This piece is from The Well-Tempered Clavier Book II, dated 1742, when Bach was director of church music in Leipzig. It aimed to familiarize keyboard players with F Major. The Prelude, a dance in triple metre, is surprisingly more thickly textured and contrapuntal than the Fugue. It starts with an ascending then descending scalic passage which will pervade the piece. With three to five voices active at any time, this Prelude is full and flowing. While the fortepiano had been invented in the 1730s, Bach was not fond of it and the rich sustained notes here also show evidence of the influence of Bach’s organ-writing. Comparatively, the three-voiced, concise Fugue is more lighthearted. Its subject comprises two leaping figures segmented by rests, followed by a patter of scale notes in the similar up-and-down shape of the Prelude’s melody. Here, the lively rhythm and propulsive forward motion is prioritised over contrapuntal manipulation.
At the time Mozart started to compose, the Baroque period was coming to an end and his music is characterised by homophonic balance and formal elegance. He was the first to write music for the piano which had just become popular. This sonata was written together with the Alla Turca during a summer 1783 visit to Salzburg made to introduce his wife to his father. Key modulations, including to parallel minor keys, employed by all three movements, create contrasts within them and unity between them. The 1st movement has a typical sonata structure. The varied textures here suggest other instruments: horns in the minuet-like response to the cantabile opening theme, flutes in the ‘second subject’. This lyricism is balanced with a tutti-like outburst and a tense, syncopated passage. The slow middle movement, a sonatina, is in B-flat major. The main theme – a delicate melody with a broken chord accompaniment, is presented in the tonic and then immediately repeated in the tonic minor. Presumably added under Mozart’s supervision, the more elaborately embellished theme in the recapitulation in the first published edition gives us an impression of his improvisations. The rapid finale is in sonata form and begins with a forte chord and a flamboyant toccata-like passage. The development, which erupts in C minor, is much longer than that of the first movement and given more thematic prominence. This sonata concludes with a pianissimo ending.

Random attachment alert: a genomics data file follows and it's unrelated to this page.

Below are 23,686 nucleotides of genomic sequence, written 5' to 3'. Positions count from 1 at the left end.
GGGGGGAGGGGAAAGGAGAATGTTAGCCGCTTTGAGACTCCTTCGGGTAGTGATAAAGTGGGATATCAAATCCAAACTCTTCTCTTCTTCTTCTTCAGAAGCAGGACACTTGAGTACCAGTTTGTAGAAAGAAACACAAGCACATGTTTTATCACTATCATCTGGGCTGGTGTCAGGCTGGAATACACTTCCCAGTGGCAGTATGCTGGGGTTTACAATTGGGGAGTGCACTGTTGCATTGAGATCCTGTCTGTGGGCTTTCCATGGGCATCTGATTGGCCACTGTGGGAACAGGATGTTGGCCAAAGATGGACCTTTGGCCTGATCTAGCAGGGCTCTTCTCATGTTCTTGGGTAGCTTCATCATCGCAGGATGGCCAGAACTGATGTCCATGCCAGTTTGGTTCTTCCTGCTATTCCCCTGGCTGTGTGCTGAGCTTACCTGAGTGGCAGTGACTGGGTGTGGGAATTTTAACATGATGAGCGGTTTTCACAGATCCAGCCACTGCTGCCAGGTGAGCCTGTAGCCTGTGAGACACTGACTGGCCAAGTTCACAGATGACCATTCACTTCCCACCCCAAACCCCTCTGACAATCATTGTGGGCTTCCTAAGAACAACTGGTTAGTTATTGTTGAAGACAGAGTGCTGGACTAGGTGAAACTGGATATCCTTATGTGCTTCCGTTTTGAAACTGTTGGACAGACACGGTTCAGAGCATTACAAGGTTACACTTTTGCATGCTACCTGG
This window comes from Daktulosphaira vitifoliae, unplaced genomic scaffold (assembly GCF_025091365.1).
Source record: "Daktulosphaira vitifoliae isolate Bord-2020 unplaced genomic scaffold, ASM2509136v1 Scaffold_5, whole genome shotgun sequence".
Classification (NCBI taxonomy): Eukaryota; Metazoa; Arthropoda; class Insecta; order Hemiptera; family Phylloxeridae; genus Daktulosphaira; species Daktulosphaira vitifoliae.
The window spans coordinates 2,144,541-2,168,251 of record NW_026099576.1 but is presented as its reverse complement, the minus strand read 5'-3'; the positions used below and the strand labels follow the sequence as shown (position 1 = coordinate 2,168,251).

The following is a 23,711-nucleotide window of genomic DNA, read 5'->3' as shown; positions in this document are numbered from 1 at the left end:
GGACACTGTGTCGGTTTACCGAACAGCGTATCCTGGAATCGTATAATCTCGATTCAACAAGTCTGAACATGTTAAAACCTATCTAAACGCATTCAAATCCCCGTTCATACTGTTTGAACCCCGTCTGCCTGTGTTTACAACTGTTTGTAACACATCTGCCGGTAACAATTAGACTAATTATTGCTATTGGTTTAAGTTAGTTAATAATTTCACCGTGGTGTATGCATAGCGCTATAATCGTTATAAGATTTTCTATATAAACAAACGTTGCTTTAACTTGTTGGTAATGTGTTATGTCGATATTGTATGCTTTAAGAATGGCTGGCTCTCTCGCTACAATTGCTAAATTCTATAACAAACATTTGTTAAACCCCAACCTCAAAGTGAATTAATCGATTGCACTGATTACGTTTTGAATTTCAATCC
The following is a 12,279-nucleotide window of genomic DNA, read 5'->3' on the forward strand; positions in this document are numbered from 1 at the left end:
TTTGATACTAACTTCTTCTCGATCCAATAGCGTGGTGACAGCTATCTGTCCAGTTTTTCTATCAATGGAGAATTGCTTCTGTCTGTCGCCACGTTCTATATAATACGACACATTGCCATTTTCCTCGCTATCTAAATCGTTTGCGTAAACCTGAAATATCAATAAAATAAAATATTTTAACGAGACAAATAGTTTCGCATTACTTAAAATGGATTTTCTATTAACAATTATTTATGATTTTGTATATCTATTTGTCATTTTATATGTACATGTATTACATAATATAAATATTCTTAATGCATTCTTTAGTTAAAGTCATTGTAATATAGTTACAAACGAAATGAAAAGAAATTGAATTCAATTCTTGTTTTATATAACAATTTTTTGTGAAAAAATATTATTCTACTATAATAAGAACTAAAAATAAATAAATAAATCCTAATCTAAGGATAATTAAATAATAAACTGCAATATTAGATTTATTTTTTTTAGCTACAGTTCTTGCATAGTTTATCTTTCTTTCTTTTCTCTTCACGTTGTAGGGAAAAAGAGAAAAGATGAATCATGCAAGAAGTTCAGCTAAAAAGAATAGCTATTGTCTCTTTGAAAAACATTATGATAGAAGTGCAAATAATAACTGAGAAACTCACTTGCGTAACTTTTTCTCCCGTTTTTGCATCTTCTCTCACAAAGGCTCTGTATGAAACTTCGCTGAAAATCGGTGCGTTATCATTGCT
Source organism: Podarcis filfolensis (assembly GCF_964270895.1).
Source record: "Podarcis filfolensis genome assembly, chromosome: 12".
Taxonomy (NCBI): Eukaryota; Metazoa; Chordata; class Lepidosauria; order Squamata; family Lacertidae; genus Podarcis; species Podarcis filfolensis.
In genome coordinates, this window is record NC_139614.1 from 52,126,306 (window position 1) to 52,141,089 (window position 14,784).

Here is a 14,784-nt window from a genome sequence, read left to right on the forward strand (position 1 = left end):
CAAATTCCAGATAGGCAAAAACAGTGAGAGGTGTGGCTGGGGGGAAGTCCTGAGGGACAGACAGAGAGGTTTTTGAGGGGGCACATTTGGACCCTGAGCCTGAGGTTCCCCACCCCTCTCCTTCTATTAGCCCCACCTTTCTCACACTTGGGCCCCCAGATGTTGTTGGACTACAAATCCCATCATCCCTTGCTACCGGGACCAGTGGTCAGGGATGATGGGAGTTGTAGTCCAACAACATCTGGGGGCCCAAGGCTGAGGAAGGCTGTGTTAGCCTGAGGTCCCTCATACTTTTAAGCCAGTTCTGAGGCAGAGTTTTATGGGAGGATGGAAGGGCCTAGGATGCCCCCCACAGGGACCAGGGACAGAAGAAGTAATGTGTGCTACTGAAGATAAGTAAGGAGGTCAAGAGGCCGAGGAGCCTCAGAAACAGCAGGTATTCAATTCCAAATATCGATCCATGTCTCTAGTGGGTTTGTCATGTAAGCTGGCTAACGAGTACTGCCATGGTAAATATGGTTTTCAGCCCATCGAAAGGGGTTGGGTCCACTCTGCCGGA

Inspired by Javanese gamelan music, Debussy explored static textures and unconventional scales while still respecting Wagner’s harmonic drive. Voiles was composed in 1909. This title, meaning either ‘veils’ or ‘sails’, was printed at the end and was unintended as explanations of the piece, reflecting Debussy’s distaste at being labelled an “impressionist”. Voiles opens with gentle descending parallel thirds. A lower register of the music then introduces the melody while a B-flat note drones. The soft dynamics and whole-tone scale create a static texture, giving a mysterious and ‘veiled’ impression. Increasing tension leads to an animated 6-bar middle section comprising flourishes and rocking figures. The wider dynamic range and the E-flat minor pentatonic scale give an ‘unveiled’ impression. In the third section, melody from the first section returns, except in the high register over murmurous flourishes which could represent ‘moving veils’. The piece ends ethereally with a third.
Being one of his earliest Nocturnes, this piece is written between 1830 and 1832 and dedicated to Madame Camille Pleyel. Here, Chopin continued features from Nocturne inventor John Field — song-like melody, broken chord accompaniment, use of pedal. Additionally, he establishes the use of a rhythmically free right-hand melody and the ternary form. The piece begins with a sweet melody which is then invigorated by ornaments. This is evidence of Chopin being an advocate of the bel canto – beautiful and embellished singing. Tension leads to a passionate three-bar climax. The contrasting section proceeds in the relative major key. Here is a trance-like melody without ornaments and led in octaves. But suddenly, sonorous music with its echo emerges. After a series of left-hand arpeggios, the piece transitions back to its beginning melody. The piece breaks into a flourish before dying away in the B flat major mode.